Toyota’s “world’s first integrally-molded Flow Adjustable Design Cell (FLAD)” is not the first time researchers have found innovative ways to reduce pricey platinum group metals in exhaust systems. But those technologies seldom make it all the way to the assembly line.

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Judge overturns halt in Ivanhoe grave relocations in South Africa – by Geoffrey York (Globe and Mail – February 20, 2017)


JOHANNESBURG — A South African judge has overturned a court injunction at a huge Canadian-owned platinum project, saying that any delay to the project would cause “significant prejudice” to the company and the local community.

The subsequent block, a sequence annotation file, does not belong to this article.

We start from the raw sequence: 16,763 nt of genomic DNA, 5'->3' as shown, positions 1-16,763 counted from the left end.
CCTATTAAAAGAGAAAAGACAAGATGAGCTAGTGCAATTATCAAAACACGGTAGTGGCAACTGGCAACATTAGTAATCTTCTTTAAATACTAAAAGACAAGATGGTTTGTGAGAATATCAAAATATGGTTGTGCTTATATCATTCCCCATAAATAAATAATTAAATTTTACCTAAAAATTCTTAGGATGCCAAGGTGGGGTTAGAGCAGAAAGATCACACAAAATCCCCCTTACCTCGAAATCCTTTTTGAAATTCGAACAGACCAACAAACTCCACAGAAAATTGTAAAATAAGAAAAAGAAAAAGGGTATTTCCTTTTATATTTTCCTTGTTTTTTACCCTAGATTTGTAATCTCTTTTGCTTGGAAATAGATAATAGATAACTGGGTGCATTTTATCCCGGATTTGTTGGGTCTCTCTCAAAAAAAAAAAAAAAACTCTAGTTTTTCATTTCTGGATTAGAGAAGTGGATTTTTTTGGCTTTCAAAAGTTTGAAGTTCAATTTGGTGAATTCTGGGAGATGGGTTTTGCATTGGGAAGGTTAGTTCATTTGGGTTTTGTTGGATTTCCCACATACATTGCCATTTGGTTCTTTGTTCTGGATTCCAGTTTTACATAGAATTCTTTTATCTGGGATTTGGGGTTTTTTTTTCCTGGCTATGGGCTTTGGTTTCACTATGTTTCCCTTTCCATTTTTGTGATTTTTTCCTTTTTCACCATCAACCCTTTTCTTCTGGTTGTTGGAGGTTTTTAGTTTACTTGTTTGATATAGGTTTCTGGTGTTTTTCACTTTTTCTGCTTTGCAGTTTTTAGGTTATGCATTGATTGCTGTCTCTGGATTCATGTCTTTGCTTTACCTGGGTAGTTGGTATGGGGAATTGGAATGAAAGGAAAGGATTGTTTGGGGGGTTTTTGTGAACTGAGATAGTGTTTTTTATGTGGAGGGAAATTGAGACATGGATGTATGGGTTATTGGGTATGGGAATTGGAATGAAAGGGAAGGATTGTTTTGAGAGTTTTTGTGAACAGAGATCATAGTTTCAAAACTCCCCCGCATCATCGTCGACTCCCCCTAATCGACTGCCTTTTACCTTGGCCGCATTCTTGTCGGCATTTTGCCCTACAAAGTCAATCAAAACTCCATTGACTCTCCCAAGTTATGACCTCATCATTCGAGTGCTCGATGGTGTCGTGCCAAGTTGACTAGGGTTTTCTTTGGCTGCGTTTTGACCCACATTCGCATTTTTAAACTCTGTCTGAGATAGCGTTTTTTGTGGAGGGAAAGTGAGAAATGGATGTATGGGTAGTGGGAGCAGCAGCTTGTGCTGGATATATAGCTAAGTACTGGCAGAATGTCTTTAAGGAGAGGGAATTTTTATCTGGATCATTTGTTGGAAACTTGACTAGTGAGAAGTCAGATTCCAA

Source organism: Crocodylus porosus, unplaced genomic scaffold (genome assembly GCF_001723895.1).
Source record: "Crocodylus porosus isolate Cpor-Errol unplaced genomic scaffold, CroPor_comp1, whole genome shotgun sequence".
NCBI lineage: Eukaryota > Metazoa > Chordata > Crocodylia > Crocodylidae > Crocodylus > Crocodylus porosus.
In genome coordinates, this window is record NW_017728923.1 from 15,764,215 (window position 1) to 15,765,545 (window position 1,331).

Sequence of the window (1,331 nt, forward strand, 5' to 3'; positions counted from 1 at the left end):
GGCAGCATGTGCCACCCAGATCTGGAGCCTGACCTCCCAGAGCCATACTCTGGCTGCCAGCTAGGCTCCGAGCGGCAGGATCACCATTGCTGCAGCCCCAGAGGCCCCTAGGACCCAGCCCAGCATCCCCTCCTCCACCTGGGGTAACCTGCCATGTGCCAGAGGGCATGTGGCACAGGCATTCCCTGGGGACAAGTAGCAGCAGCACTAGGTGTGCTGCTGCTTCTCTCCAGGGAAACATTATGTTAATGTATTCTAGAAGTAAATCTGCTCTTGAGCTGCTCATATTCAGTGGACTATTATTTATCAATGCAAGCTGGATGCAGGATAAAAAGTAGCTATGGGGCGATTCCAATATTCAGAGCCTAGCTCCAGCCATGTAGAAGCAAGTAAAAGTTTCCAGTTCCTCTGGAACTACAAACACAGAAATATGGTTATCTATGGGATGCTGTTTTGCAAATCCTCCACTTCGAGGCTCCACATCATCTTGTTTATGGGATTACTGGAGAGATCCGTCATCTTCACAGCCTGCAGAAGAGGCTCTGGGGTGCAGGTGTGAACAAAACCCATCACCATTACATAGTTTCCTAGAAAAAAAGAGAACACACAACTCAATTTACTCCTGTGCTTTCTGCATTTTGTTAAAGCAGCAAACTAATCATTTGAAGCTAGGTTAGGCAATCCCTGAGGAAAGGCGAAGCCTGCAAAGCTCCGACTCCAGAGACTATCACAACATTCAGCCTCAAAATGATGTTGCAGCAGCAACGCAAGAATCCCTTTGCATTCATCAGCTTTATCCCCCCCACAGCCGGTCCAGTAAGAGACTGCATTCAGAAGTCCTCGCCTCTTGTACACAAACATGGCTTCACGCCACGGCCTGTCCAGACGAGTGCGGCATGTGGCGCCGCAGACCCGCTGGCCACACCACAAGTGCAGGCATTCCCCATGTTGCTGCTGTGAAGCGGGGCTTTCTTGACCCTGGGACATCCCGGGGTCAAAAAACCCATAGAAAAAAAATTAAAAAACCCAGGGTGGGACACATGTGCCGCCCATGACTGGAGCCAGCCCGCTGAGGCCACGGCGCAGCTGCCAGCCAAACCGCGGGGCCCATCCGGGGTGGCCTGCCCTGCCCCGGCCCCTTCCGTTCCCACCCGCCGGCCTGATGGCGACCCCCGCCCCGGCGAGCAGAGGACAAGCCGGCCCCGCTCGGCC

The judge reversed an earlier court order, issued last November, that had halted the exhuming and relocating of dozens of ancestral graves at the site where Ivanhoe Mines Ltd. is developing a $1.6-billion platinum mine.

Hundreds of community members have been fighting against the mine for years. But the company says the project would provide thousands of direct and indirect jobs, along with education and training opportunities and a local ownership trust.

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China May Be a Hitch in African Miner’s Bid for U.S. Platinum – by David McLaughlin and Kevin Crowley (Bloomberg News – February 9, 2017)


What’s to keep South Africa’s biggest gold miner from buying a U.S. palladium producer? China, perhaps.

Sibanye Gold Ltd. is seeking regulatory approval for its $2.2 billion takeover of U.S.-based Stillwater Mining Co. Adding Stillwater’s two Montana mines — the only platinum-group operations in the U.S. and the biggest outside South Africa and Russia — would make Sibanye the world’s third-biggest palladium producer.